Evidences Concerning the Foster Family

The foster family should produce Ethiopian nationality identification card, birth certificate, medical certificate, police clearance certificate, marriage certificate and income evidences. Medical certificate should confirms they are completely free from transferable or uncured deceased so as to confirm their health capability to properly raise child.

Evidences Concerning the Child

Once the status of the foster family is assessed and completed, then the status of the child shall follow. General information of the child namely gender, age, language, religion (for a child capable of expressing himself/herself), place of birth and other related information, residential address of the child, birth certificate of the child, family status of the child (abandon, single or double orphan) and other related status shall be organized. The child physical, mental, psychological and health status, educational status of a child, economical status of a child, (for example acquiring property through inherits or grant) shall also be identified. If the child is found abandoned, name and address of the person who found the child, date, place and other related information’s must be organized.

Training

Training to the foster family shall be given by the government organ or the institution. Such training mainly consists of proper upbringing and securing children right and other related subjects.

Matching, Attachment and Bonding

The next step is matching. After organizing the evidences of both the foster family and the child, the INSTITUTION shall made matching the child with suitable family.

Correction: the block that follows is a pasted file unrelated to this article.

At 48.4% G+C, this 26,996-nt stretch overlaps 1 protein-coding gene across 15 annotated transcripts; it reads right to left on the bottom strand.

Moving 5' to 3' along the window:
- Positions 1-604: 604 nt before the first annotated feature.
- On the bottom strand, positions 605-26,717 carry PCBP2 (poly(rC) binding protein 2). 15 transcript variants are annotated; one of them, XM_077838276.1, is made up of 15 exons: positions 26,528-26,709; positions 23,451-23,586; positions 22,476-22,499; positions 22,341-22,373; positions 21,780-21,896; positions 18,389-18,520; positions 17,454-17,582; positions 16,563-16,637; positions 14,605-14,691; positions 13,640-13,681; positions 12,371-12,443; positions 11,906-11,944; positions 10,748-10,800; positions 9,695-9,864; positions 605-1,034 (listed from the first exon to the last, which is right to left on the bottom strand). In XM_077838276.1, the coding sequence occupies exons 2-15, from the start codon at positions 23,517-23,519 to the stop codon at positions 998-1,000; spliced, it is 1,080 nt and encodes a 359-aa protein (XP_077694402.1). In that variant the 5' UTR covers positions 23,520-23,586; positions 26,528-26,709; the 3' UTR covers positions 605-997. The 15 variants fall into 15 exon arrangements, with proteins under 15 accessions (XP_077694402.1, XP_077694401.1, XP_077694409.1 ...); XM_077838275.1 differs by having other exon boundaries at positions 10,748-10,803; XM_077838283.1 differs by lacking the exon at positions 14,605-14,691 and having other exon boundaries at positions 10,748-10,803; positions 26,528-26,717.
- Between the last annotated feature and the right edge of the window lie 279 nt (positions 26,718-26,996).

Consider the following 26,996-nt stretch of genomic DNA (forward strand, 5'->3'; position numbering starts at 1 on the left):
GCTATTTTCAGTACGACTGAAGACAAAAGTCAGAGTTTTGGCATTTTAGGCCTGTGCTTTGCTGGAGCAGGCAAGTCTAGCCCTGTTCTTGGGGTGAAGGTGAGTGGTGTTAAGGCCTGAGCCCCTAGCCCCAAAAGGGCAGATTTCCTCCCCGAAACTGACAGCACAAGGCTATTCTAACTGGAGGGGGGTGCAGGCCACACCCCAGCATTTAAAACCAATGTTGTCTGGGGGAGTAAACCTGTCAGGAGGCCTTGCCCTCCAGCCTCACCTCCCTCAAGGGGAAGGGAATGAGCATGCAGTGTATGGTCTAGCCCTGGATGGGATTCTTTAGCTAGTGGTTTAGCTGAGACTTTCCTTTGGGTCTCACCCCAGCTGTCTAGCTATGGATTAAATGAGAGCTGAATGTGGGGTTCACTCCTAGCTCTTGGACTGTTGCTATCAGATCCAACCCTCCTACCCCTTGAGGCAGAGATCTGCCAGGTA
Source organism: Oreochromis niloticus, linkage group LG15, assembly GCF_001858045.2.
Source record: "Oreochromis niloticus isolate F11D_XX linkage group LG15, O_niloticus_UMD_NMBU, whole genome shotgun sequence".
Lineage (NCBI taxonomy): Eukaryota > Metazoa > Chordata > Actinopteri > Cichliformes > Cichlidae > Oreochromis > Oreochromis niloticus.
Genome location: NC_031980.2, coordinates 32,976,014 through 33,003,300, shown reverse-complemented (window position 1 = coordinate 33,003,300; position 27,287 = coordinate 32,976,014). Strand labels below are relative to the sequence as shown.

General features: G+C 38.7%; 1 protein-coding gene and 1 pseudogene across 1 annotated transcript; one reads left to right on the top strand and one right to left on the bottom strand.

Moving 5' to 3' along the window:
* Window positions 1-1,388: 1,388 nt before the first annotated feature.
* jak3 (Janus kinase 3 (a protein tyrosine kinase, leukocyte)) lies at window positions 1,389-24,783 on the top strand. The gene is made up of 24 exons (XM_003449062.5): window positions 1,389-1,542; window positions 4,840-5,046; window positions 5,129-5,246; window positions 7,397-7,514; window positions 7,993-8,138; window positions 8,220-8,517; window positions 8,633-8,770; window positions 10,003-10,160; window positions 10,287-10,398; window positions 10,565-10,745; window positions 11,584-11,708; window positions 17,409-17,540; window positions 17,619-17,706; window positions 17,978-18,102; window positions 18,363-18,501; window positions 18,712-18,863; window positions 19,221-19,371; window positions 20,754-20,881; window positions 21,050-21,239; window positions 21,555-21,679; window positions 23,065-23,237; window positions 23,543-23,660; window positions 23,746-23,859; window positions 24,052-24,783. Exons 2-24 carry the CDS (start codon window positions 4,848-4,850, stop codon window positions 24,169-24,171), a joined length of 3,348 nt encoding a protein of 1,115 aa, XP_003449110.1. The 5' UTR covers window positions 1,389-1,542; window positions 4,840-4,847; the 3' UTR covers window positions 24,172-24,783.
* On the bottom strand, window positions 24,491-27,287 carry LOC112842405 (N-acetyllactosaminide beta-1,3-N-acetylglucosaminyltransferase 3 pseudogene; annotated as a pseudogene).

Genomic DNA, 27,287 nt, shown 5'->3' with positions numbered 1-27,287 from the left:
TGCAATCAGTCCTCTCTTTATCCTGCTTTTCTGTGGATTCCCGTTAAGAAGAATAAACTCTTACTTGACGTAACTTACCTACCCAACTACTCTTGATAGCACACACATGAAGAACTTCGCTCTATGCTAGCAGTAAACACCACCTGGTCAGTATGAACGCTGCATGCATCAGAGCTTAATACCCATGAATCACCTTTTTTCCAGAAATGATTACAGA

Then creating attachment and bonding shall follow. Matching and bonding involves introducing physically the child with the foster family, the biological children of the foster family with the child, taking the child to the village of the foster family so as to allow him to be adapt with the community shall be done.

Foster Care Agreement

Once the bonding activity is carried out, legally binding agreement shall be made between the institution and the foster family. If an agreement is signed between the charity institution and the foster family, the concerned governmental institution shall also sign as a witness. After the agreement is concluded, in order to protect economic and social rights of the child, the foster family may present its petition of guardianship to the competent court of law.


Support and Follow up


After the placement is done, the concerned institution shall provide continuous support and follow up to ensure the right and welfare of the child is reasonably maintained.

Transition

Transition of foster care service to other alternatives may be implemented. If the biological parents exist while the child is given to the foster family and if the biological parents are capable of raising their child, reunification with biological parents shall be performed by foster care institution.

Termination of Agreement
If the foster family commit child labor, physical or psychological violence, sexual harassment, or any exploitation has been committed by a family member or by others, then if such incidents confirmed by the concerned institution, without the prejudice of legal liability, the contract will be terminated.